For the first edition of our brand new regular feature - which explores lesser known stories from Nottingham’s history - we take a look at when, during World War II, Wollaton Hall was used as a base for the 508th Infantry Regiment of the 82nd Airborne Division as they prepared for D-Day...
As the tide of World War II turned, a series of disastrous military defeats that saw the German military machine decimated in Russia, North Africa and over the skies of England. With eyes turned toward a final victory in Europe, plans were hatched for the final push to rid the world of the Nazi threat for good. That plan was known as Operation Overlord, a codename for the Battle of Normandy, during which the Allied forces would launch a cross-channel invasion with over 160,000 men into Nazi-occupied Europe. The strategy for D-Day was underway.
The concept of the paratrooper was a relatively new one on the global stage of war. Often among the most rigorously trained and skilled soldiers, airborne units had some of the highest casualty rates throughout the conflict. One of the most feared was the 508th Infantry Regiment of the American 82nd Airborne Division, known as the “Red Devils” or, perhaps more aptly, the “Fury from the Sky”. Before going on to play an integral role in the success of D-Day, the more than two thousand strong unit - most of whom were under the age of twenty - were stationed in Wollaton Park for a number of months.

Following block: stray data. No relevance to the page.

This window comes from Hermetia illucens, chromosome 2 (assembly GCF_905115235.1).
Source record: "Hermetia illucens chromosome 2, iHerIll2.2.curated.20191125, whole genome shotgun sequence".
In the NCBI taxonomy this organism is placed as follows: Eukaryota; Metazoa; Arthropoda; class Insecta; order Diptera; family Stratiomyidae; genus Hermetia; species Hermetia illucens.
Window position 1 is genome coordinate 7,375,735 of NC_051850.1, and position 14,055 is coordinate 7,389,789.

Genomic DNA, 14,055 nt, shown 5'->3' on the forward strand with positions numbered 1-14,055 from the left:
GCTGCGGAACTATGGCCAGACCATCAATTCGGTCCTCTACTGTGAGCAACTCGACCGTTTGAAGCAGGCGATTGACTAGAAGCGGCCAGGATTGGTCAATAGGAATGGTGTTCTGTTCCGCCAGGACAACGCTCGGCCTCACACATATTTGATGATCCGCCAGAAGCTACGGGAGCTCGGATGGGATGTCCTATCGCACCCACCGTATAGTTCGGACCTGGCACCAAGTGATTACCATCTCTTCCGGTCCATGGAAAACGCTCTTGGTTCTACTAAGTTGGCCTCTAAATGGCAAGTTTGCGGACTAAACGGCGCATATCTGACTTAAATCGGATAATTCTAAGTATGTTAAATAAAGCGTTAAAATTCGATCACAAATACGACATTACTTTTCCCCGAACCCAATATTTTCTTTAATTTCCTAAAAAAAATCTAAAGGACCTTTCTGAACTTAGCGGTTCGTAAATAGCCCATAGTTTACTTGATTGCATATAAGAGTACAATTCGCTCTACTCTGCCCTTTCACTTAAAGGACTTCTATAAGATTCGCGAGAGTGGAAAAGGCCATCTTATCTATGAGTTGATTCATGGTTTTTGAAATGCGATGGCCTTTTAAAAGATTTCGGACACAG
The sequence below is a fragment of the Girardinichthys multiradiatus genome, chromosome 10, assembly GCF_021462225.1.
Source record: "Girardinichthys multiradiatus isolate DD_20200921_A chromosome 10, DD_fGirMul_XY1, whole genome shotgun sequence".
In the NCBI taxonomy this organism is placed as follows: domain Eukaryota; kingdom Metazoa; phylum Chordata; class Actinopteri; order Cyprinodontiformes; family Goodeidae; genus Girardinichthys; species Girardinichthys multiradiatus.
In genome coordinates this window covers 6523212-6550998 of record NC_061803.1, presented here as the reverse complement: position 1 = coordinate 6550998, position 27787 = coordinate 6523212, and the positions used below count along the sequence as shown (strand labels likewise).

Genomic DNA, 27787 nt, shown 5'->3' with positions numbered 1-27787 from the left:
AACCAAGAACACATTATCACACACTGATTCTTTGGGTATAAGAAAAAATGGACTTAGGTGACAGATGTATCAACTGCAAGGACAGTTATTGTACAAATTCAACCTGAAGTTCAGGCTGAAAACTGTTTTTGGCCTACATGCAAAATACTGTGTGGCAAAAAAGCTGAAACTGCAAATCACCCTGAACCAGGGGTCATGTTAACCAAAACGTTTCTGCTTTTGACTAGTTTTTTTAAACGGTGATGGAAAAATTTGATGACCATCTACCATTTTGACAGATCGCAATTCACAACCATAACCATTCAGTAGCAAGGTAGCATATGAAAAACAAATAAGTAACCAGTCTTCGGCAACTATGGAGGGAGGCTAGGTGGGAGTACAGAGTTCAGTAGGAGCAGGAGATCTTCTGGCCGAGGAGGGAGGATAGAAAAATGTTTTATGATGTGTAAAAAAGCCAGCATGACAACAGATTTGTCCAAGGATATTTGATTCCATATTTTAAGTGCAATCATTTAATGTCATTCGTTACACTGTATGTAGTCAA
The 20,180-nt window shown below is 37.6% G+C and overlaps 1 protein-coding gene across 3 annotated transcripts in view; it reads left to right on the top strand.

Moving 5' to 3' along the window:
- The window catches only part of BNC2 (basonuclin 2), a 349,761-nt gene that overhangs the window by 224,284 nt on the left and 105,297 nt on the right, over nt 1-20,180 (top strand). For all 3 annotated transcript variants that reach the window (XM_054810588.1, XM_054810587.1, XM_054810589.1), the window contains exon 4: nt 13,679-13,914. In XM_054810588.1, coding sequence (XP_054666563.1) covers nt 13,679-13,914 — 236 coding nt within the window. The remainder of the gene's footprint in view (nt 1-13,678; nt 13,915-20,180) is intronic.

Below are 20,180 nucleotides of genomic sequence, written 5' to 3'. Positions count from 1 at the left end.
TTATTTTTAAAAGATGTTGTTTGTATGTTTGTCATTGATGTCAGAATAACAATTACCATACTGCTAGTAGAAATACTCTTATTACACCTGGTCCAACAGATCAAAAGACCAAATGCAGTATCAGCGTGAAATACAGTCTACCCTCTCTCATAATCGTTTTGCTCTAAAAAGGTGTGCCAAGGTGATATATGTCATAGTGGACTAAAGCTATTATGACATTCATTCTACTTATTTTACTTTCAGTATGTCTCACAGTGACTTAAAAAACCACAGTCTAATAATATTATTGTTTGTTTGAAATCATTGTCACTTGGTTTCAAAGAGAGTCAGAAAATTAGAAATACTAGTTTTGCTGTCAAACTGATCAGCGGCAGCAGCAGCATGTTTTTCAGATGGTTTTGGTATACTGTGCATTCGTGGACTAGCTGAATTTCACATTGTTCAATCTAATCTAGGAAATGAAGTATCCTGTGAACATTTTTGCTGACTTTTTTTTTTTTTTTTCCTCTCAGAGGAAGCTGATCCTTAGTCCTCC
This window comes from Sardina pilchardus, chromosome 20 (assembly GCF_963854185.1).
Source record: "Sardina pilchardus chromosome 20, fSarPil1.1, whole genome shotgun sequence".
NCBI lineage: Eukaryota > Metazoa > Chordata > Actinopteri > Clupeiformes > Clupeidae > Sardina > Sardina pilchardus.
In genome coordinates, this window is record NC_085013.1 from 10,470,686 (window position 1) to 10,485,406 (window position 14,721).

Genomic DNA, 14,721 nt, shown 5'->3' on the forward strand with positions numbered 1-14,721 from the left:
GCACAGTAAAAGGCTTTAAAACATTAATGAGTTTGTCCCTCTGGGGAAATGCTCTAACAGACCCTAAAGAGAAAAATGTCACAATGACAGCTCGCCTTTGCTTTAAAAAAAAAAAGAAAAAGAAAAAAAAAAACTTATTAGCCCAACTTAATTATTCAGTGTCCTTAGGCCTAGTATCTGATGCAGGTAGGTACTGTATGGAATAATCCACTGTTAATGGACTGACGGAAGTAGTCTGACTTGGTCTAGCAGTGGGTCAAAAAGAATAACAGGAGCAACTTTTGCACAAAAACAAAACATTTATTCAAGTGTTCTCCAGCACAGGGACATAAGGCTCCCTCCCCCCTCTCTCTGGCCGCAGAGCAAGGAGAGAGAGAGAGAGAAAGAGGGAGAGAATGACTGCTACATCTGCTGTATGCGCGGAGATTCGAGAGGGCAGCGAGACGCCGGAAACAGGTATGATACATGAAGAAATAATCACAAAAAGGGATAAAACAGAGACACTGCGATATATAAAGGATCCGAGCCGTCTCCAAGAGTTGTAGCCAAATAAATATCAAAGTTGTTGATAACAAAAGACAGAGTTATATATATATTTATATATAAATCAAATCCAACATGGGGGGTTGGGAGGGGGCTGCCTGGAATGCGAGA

Their time stationed there, pitched in endless rows of tents, was spent doing all the training they could while battling the British weather, running exercises every day from 6am until 6pm. Drills were limited to map reading, first aid and smaller tactical sessions, with a palpable sense of anxiety and frustration rising from their inability to complete more than two practice jumps due to the incessant rain. Among their number was twenty four year old Captain William H. Nation, who had originally been drafted into the U.S. Army from his home in Arlington, Texas in January 1941. During his time in the city, Nation spent a large amount of his downtime capturing footage of his fellow troops playing bowls on the grounds of Wollaton Hall, exploring Nottingham Castle and the Old Market Square, then still equipped with trolley buses. His footage still survives, offering a priceless glimpse into a unique time in the city’s history.